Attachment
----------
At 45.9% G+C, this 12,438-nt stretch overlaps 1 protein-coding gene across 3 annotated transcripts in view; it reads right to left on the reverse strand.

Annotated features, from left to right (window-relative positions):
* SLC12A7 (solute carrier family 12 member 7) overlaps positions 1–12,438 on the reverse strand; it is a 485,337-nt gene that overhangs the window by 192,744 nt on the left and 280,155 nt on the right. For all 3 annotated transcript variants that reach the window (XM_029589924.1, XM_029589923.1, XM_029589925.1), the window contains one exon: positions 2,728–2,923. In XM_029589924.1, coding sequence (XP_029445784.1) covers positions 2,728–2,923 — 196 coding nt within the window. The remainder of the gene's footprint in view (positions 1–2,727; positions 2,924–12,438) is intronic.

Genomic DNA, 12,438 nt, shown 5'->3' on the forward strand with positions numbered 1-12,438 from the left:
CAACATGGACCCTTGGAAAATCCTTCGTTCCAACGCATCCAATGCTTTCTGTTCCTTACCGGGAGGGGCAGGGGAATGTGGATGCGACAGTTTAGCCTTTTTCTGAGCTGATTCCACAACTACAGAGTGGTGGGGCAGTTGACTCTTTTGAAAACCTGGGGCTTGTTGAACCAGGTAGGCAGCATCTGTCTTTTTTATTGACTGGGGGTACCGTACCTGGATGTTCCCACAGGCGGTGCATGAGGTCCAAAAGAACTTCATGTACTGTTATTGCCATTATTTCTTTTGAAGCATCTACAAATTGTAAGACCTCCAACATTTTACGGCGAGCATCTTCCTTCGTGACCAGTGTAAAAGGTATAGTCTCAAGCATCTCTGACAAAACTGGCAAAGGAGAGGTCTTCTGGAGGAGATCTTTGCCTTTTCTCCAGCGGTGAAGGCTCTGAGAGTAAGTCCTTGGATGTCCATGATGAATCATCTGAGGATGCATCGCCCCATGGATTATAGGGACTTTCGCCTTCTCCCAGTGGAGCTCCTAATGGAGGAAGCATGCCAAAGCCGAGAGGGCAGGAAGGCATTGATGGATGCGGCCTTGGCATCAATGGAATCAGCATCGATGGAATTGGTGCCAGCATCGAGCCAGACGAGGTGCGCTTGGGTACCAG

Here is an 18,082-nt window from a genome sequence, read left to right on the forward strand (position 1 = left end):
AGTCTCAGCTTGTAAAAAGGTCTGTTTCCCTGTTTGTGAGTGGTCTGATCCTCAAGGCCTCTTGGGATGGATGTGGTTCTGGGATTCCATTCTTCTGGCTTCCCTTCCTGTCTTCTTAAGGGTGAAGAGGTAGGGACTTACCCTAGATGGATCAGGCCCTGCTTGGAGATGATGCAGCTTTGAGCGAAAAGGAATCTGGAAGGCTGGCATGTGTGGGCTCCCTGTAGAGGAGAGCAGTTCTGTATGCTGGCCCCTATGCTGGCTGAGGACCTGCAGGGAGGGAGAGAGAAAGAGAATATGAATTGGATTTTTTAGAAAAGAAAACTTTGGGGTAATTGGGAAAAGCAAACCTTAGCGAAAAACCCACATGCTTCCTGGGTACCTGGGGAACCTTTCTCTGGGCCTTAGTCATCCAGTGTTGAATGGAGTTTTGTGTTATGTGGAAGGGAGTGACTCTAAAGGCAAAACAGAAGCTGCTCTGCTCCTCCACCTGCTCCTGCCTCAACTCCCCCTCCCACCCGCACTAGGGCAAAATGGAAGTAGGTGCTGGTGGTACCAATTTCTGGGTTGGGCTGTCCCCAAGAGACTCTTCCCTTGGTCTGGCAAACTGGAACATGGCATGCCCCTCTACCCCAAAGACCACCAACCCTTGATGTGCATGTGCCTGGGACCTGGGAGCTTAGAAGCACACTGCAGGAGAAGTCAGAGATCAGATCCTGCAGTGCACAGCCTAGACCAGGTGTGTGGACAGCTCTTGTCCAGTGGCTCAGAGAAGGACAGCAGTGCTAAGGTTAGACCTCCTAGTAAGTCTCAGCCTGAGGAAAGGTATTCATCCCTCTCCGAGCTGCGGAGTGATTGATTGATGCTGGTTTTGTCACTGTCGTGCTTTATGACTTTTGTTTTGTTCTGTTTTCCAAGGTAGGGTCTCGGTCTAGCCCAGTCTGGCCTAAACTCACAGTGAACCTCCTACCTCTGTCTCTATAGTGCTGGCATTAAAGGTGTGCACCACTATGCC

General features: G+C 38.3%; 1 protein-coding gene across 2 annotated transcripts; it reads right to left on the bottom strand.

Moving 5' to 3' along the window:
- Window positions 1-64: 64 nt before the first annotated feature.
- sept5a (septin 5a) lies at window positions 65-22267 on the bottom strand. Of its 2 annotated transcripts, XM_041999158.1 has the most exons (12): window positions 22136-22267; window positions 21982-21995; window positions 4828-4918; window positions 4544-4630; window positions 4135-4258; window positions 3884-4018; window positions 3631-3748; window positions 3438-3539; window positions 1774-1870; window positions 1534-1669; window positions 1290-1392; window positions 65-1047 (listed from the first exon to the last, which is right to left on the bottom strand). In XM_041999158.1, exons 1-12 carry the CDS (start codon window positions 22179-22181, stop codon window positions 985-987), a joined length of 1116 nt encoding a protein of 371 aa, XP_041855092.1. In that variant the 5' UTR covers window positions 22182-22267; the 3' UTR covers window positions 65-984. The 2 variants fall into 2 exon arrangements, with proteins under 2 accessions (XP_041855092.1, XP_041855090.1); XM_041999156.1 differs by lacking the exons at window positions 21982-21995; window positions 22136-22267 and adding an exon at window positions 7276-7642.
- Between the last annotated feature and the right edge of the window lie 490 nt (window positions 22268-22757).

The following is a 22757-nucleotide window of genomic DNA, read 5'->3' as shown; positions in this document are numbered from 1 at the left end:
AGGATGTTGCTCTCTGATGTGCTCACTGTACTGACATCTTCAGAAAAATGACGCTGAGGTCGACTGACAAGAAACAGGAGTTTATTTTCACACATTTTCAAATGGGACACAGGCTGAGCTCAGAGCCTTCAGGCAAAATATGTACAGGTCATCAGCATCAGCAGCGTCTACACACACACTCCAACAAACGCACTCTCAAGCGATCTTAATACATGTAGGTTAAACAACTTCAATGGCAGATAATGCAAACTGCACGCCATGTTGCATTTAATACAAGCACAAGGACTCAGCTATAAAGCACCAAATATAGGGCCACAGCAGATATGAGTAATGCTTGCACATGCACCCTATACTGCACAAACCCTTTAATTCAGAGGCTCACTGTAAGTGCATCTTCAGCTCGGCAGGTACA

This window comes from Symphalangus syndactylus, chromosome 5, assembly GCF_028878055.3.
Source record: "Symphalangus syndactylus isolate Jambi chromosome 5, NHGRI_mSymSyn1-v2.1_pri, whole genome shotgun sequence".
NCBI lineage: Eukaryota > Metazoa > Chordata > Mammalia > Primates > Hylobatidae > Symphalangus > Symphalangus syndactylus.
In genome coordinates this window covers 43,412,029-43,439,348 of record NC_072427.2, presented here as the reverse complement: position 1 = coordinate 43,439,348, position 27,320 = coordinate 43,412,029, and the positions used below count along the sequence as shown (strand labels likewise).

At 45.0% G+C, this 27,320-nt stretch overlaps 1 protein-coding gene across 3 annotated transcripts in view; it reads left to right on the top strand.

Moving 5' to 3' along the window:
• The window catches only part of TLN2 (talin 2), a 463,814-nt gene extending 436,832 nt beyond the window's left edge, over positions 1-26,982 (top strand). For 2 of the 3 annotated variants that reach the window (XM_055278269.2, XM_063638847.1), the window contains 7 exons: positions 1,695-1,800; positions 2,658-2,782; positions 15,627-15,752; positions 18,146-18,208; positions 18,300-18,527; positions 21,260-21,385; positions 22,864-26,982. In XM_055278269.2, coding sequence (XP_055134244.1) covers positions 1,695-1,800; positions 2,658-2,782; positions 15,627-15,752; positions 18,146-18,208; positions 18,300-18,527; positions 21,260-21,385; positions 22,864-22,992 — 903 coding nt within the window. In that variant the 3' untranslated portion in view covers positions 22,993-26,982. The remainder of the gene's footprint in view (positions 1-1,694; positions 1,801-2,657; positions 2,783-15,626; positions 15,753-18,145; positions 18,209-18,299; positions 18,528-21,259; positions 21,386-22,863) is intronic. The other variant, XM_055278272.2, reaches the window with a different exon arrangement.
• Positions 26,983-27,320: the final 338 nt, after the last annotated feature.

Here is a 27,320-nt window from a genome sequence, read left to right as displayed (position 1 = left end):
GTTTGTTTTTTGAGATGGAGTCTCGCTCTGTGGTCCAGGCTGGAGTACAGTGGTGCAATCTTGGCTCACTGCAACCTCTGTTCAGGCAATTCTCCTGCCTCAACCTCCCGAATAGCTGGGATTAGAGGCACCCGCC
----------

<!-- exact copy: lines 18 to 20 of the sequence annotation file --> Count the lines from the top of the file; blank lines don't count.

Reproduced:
In genome coordinates this window covers 43,412,029-43,439,348 of record NC_072427.2, presented here as the reverse complement: position 1 = coordinate 43,439,348, position 27,320 = coordinate 43,412,029, and the positions used below count along the sequence as shown (strand labels likewise).

At 45.0% G+C, this 27,320-nt stretch overlaps 1 protein-coding gene across 3 annotated transcripts in view; it reads left to right on the top strand.

Moving 5' to 3' along the window: